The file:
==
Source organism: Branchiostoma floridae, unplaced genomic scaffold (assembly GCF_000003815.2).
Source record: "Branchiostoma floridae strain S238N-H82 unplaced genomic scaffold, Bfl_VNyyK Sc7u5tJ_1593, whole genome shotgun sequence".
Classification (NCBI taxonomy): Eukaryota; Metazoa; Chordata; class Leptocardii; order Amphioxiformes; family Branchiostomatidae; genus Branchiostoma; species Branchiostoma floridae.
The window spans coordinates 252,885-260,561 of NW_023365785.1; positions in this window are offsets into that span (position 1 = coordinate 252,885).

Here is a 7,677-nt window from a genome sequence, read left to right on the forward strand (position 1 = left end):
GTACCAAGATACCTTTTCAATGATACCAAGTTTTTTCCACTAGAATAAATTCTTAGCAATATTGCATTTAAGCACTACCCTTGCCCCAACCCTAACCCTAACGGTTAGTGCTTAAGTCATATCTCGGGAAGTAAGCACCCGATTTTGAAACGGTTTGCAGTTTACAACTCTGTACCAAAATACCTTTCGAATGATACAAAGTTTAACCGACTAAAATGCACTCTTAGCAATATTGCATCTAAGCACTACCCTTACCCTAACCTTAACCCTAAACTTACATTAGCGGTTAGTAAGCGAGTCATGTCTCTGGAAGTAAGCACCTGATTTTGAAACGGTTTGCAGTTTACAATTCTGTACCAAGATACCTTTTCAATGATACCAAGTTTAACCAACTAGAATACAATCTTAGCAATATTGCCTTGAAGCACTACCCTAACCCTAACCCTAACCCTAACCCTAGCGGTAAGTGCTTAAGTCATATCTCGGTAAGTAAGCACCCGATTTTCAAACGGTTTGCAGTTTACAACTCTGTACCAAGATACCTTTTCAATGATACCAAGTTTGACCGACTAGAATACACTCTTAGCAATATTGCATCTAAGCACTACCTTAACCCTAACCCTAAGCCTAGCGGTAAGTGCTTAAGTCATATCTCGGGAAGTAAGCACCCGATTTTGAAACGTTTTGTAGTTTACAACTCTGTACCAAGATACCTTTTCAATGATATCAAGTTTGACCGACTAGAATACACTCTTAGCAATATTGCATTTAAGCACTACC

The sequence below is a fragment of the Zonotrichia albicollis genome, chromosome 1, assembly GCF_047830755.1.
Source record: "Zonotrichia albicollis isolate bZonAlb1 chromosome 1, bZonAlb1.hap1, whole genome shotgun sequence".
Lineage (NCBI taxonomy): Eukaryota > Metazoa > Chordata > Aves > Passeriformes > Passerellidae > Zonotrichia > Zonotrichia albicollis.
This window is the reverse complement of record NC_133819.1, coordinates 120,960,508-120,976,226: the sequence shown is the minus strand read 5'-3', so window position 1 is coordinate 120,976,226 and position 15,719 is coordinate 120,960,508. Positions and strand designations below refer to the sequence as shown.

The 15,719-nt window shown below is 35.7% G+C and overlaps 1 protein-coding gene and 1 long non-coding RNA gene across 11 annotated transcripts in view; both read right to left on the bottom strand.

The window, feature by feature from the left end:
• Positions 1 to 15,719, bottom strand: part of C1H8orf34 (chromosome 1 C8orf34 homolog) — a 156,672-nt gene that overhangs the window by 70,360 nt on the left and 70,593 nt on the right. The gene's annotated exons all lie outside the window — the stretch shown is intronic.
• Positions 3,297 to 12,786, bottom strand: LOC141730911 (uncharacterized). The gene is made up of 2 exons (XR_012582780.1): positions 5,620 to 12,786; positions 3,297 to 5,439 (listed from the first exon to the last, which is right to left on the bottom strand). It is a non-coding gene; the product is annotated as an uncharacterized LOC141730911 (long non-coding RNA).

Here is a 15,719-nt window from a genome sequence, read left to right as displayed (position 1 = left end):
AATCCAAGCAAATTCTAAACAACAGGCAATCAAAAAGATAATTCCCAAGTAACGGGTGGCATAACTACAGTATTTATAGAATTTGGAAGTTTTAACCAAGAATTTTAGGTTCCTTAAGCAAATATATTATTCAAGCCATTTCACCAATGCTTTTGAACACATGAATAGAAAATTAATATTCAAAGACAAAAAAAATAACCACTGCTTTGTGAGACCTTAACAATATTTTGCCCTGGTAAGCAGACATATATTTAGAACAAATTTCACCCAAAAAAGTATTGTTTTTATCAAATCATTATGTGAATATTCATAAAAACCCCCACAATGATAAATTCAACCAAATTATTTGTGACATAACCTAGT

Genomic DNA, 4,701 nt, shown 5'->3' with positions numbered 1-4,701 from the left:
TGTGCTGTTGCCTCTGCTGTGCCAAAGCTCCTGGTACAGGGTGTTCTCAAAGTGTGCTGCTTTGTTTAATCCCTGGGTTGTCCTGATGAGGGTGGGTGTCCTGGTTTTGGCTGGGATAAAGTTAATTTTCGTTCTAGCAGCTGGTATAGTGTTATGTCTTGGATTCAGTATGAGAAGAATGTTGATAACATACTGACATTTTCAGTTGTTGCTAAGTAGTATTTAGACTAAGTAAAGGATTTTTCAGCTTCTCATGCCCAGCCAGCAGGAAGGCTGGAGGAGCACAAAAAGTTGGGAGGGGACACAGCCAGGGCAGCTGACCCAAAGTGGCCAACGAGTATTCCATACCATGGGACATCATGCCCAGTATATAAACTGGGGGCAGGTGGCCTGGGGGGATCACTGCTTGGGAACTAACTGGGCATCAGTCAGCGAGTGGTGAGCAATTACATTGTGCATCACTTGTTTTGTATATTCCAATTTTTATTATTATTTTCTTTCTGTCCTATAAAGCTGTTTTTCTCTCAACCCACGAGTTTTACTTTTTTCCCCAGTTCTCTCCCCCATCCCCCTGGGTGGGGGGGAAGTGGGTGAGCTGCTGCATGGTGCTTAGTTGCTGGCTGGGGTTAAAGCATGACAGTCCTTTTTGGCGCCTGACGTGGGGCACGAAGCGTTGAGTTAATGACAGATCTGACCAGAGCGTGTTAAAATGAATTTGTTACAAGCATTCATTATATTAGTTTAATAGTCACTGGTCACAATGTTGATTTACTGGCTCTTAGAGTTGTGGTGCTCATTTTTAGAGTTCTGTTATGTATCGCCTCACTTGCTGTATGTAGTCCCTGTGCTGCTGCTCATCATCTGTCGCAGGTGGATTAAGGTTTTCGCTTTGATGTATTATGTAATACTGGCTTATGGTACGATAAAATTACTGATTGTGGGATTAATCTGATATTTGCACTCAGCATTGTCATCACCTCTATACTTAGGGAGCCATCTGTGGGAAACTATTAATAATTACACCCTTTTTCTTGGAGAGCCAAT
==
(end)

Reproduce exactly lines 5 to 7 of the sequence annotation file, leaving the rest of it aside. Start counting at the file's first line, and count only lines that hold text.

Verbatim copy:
Here is a 7,677-nt window from a genome sequence, read left to right on the forward strand (position 1 = left end):
GTACCAAGATACCTTTTCAATGATACCAAGTTTTTTCCACTAGAATAAATTCTTAGCAATATTGCATTTAAGCACTACCCTTGCCCCAACCCTAACCCTAACGGTTAGTGCTTAAGTCATATCTCGGGAAGTAAGCACCCGATTTTGAAACGGTTTGCAGTTTACAACTCTGTACCAAAATACCTTTCGAATGATACAAAGTTTAACCGACTAAAATGCACTCTTAGCAATATTGCATCTAAGCACTACCCTTACCCTAACCTTAACCCTAAACTTACATTAGCGGTTAGTAAGCGAGTCATGTCTCTGGAAGTAAGCACCTGATTTTGAAACGGTTTGCAGTTTACAATTCTGTACCAAGATACCTTTTCAATGATACCAAGTTTAACCAACTAGAATACAATCTTAGCAATATTGCCTTGAAGCACTACCCTAACCCTAACCCTAACCCTAACCCTAGCGGTAAGTGCTTAAGTCATATCTCGGTAAGTAAGCACCCGATTTTCAAACGGTTTGCAGTTTACAACTCTGTACCAAGATACCTTTTCAATGATACCAAGTTTGACCGACTAGAATACACTCTTAGCAATATTGCATCTAAGCACTACCTTAACCCTAACCCTAAGCCTAGCGGTAAGTGCTTAAGTCATATCTCGGGAAGTAAGCACCCGATTTTGAAACGTTTTGTAGTTTACAACTCTGTACCAAGATACCTTTTCAATGATATCAAGTTTGACCGACTAGAATACACTCTTAGCAATATTGCATTTAAGCACTACC

The sequence below is a fragment of the Zonotrichia albicollis genome, chromosome 1, assembly GCF_047830755.1.